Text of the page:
Sometimes a city’s lodging options are expensive enough that it makes an overnight trip more of a challenge for budget travelers. Venice is a good example of this for many people, and one of the reasons why it’s such a popular day trip city. I love Venice to bits, and I’ll splurge on a night or two there, but not everyone shares my affection for that crazy city.

When you’re weighing the options and you feel an overnight trip is just too expensive for your budget, I’d suggest still doing the day trip if you’ll regret not seeing the place in question. A day trip is, in most cases, better than no trip at all.


Deciding not just to take a day trip but to book an organized tour day trip means that not only is transportation often taken care of for you, you won’t meander around aimlessly trying to find a museum or figure out where to eat. You know in advance what’s covered in a tour, and can choose one that hits all the highlights of a place on an efficient schedule.

Taking an organized day tour can be an especially good idea if the destination has a long list of things to do or see (meaning you’ll be overwhelmed with options without some guidance) or it’s difficult to reach on public transportation (meaning you’d otherwise spend a lot of time in transit or need to rent a car).

Not Much to Do

This is where some advance research on the destination is important, because you’ll probably be able to tell pretty early on whether the list of things you want to do or see there is long or short. And I don’t mean the list of all the things to do or see – I mean the list of things that interest you.

If there are two museums you’d love to see and that’s it, then spending more than a day is probably not worth it – you might get bored. If it’s a small town where there isn’t necessarily anything to do other than stroll through the historic center, think about how long you can realistically enjoy doing that before you’ll want to move on.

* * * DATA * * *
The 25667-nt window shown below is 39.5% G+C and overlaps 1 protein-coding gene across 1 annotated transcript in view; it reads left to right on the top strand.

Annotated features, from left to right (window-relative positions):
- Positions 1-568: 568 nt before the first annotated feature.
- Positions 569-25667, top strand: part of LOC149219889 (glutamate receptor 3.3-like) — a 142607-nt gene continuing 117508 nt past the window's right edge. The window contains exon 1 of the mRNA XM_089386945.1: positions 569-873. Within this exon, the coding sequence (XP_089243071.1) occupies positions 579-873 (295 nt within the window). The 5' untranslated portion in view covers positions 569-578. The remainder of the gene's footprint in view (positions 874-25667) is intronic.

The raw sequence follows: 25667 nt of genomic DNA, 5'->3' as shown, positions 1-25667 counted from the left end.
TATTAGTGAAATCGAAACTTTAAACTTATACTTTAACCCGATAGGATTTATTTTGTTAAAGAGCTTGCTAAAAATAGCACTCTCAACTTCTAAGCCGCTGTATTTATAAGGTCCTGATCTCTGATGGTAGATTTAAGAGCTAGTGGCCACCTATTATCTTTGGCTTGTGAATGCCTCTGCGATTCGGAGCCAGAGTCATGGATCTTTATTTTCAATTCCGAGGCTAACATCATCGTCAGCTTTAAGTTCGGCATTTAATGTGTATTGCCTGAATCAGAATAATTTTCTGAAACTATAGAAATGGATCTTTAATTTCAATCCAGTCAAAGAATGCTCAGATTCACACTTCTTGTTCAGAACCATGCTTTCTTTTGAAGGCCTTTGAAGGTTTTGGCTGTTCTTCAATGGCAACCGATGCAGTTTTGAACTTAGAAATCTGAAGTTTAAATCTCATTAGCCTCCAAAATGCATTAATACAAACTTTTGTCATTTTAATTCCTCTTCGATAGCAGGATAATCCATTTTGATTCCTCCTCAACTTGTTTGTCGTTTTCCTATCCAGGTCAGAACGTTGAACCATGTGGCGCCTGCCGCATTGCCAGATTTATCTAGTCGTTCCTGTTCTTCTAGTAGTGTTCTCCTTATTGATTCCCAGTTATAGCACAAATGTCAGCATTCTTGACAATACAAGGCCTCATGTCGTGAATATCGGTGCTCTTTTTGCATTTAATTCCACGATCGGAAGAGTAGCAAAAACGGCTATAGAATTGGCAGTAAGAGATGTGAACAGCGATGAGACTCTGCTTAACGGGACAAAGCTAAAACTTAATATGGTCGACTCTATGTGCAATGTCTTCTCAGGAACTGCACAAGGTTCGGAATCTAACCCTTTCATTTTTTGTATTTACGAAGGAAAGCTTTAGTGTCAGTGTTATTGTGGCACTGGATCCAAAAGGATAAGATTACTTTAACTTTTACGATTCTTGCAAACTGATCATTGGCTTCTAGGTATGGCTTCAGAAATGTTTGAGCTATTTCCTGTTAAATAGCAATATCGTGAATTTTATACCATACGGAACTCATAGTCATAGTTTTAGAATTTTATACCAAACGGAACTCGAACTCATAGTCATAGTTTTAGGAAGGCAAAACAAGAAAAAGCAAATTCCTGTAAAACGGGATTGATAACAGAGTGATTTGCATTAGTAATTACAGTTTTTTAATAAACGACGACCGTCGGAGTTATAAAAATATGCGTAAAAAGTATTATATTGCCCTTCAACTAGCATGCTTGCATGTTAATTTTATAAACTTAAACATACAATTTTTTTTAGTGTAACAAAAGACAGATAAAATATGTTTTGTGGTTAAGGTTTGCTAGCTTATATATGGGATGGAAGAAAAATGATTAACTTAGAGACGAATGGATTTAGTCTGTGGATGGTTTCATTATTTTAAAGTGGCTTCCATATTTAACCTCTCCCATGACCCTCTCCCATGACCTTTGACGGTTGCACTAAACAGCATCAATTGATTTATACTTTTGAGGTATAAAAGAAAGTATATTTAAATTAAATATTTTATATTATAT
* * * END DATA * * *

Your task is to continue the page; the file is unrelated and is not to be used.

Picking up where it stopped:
The Case for Overnight Trips

San Gimignano || creative commons photos by Justin Ennis (left) & Danilo Paissan (right)

San Gimignano || creative commons photos by Justin Ennis (left) & Danilo Paissan (right)

See Another Side of a Place

I’ll admit that whenever I add a day trip to a draft itinerary, I am soon scheming to see if there’s a way I can extend that into an overnight trip. It doesn’t always work, of course, but I’m usually motivated by a desire to be in a city before and after the day trippers.

Whenever you read that a place is a popular day trip destination, that means it’s an interesting candidate for an overnight trip simply because the character of that place changes (often dramatically) at night when the last train or cruise ship or tour bus leaves town. This is my favorite way to experience a place, and the only way to do that is by spending the night.

You just never know what you’ll discover about a city if you give it a little more time.


You can get a lot done in a day trip, I won’t disagree with that. Especially if (as mentioned above) you book an organized tour or you purchase tickets for popular museums or attractions ahead of time so you’re not standing in line for half the day, it’s certainly possible to tick a lot of boxes with a day trip.